With their previous console, the Wii U, ending up as a sales flop, Nintendo badly needs their new console to be a hit — while smartphone apps could be a handy source of alternate income and advertising, Nintendo’s bread and butter will still be their console and games business for some time. It’s still too early to tell whether or not the Switch will be a hit in the end, but a strong first week goes a long way toward making sure the hybrid console doesn’t end up on the bad side of Nintendo’s history.
2. Fri-Sat sales for Nintendo Switch exceeded first 2-day sales in Americas for any system in Nintendo history. Next biggest was Wii.
— Nick Wingfield (@nickwingfield) March 6, 2017
No numbers from North America have been released yet, but Nick Wingfield of The New York Times tweeted out what he heard from Nintendo of America President Reggie Fils-Aimé. According to Wingfield, Fils-Aimé said that the Switch had the best two-day sales of any Nintendo console ever, beating the mega-successful Wii (which ultimately sold over 100 million units in its time on shelves). He also said that The Legend of Zelda: Breath of the Wild is now the best-selling standalone game (not counting bundled games like Wii Sports) in that same period in Nintendo history. Fils-Aimé didn’t give Wingfield hard numbers, but as many have pointed out, even generally speaking it’s a good sign for Nintendo — the Switch got a March launch, while the Wii and Wii U both launched in late fall during the holiday shopping season.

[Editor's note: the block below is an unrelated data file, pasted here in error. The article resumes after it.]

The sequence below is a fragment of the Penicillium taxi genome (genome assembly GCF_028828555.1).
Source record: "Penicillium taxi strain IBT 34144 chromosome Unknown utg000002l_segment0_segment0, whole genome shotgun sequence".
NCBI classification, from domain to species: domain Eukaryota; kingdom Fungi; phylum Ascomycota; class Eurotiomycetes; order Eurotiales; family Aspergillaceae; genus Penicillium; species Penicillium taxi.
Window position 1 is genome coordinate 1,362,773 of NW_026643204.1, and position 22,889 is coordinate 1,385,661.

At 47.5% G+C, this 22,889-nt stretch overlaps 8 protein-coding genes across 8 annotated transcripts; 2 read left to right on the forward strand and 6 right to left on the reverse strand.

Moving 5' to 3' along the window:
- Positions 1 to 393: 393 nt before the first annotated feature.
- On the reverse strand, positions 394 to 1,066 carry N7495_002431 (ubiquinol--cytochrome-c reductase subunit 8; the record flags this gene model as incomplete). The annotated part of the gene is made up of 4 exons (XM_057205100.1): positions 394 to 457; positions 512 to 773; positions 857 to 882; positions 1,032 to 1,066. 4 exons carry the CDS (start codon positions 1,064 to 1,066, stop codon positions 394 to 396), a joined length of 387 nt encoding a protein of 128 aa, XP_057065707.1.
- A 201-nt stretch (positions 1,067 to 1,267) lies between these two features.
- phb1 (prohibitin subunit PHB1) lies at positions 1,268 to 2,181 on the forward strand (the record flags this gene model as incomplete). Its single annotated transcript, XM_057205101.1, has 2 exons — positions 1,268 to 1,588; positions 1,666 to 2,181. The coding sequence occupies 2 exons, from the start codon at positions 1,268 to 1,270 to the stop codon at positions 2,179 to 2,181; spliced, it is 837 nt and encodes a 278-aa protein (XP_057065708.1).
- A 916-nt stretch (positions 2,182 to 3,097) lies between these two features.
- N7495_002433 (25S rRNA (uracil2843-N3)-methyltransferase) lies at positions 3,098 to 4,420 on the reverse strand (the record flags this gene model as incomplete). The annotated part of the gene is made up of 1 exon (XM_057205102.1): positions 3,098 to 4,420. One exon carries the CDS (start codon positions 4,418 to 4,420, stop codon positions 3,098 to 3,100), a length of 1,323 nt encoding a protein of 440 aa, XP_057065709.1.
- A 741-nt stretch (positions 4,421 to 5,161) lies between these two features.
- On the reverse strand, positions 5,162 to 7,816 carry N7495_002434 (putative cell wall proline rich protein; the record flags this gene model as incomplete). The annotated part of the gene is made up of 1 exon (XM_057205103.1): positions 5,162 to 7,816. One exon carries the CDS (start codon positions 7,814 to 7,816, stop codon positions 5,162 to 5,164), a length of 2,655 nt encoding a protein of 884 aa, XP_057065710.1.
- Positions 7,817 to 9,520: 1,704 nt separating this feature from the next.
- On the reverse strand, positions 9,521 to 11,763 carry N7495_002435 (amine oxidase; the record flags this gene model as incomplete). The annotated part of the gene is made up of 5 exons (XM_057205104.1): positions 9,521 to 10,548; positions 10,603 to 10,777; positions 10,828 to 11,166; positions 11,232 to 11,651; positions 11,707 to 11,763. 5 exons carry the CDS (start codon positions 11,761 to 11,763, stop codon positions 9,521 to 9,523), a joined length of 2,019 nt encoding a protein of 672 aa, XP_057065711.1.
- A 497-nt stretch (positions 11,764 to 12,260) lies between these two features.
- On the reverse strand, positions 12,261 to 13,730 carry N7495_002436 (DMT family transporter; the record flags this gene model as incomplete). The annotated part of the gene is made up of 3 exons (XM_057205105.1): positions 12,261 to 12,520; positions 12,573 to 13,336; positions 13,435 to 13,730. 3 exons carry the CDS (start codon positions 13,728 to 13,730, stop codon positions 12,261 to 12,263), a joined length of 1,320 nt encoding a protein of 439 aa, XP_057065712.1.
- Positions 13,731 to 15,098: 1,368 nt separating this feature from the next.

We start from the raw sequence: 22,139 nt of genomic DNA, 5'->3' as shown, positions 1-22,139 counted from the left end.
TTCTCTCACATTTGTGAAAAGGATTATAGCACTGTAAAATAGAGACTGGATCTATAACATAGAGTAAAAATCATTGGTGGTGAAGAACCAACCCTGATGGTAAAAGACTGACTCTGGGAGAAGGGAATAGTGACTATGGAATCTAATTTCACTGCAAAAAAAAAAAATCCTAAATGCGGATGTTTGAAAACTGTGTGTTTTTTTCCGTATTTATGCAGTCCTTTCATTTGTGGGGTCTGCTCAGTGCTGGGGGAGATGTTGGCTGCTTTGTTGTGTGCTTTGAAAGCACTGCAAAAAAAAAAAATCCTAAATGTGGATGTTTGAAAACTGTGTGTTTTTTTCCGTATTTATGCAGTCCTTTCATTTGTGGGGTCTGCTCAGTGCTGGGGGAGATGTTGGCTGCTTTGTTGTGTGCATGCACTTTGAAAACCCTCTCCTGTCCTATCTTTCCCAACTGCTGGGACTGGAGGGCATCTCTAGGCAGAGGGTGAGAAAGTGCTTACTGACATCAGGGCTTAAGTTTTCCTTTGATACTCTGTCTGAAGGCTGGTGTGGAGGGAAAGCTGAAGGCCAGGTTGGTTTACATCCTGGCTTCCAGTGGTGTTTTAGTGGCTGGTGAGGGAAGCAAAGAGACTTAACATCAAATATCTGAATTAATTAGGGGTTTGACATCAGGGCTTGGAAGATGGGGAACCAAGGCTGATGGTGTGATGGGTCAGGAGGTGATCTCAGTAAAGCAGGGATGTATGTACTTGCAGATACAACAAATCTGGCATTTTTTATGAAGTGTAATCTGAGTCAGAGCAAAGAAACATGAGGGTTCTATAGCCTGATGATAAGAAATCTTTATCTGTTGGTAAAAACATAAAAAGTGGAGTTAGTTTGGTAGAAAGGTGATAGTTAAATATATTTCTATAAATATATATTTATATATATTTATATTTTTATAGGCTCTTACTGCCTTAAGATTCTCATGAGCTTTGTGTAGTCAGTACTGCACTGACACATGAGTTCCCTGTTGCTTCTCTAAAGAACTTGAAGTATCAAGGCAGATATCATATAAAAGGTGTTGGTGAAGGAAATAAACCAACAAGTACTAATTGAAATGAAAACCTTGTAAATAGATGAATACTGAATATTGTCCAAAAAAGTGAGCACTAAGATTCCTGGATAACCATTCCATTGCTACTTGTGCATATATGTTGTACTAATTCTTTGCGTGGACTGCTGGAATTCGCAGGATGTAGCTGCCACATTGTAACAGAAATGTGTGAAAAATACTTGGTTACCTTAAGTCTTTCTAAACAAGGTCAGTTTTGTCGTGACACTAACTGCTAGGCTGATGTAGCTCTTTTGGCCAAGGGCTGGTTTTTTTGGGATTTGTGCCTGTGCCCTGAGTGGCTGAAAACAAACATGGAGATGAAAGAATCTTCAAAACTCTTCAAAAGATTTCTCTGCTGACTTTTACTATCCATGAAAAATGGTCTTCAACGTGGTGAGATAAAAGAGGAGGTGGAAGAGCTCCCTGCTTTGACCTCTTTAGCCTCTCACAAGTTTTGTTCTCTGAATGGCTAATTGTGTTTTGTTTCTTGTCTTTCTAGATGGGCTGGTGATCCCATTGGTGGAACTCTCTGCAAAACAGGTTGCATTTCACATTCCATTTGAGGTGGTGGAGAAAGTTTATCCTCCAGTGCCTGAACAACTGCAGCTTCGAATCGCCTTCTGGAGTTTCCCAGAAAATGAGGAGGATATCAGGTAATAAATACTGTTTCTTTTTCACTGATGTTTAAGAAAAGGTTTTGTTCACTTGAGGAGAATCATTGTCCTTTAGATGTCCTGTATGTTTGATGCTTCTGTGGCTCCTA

Nintendo followed that up with a press release, which IGN reports as saying that both the Switch and Breath of the Wild have had similar success in Europe — but again, hard numbers weren’t divulged. IGN also reports that the Switch sold 313,000 units in Japan over the first two days, which beats the Wii U launch, but not the Wii launch.
The news is a little difficult to parse. After all, sales numbers depend on how many units were shipped in the first place (Wingfield says 2 million in North America). One thing that does seem certain is that the Switch is now well-positioned to at least outperform the Wii U, which only sold about 13 million units before being taken off shelves. But, Nintendo might ultimately be looking to the Switch to replace both home console and handheld sales, which means merely outperforming the Wii U won’t nearly be enough. Then again, that might not be a concern for a while — Nintendo has repeatedly said they will continue to support the handheld 3DS platform, which continues to thrive. With Nintendo having sold over 65 million 3DS units as of the end of last year, it’ll be interesting to see if Nintendo ever tries to fully replace their handheld business with the Switch.
Nintendo will also have until the fall to make it clear that they’ve finally gotten online gameplay right — they’re planning to charge for their online service by then, but it’s still not clear how the service will work. Chances are the upcoming re-release of Mario Kart 8 for the Switch be the ultimate trial run for both the company and its customers. They’ll need to get that right to convince a lot of the skeptics to get on board, given Nintendo’s poor history with online features.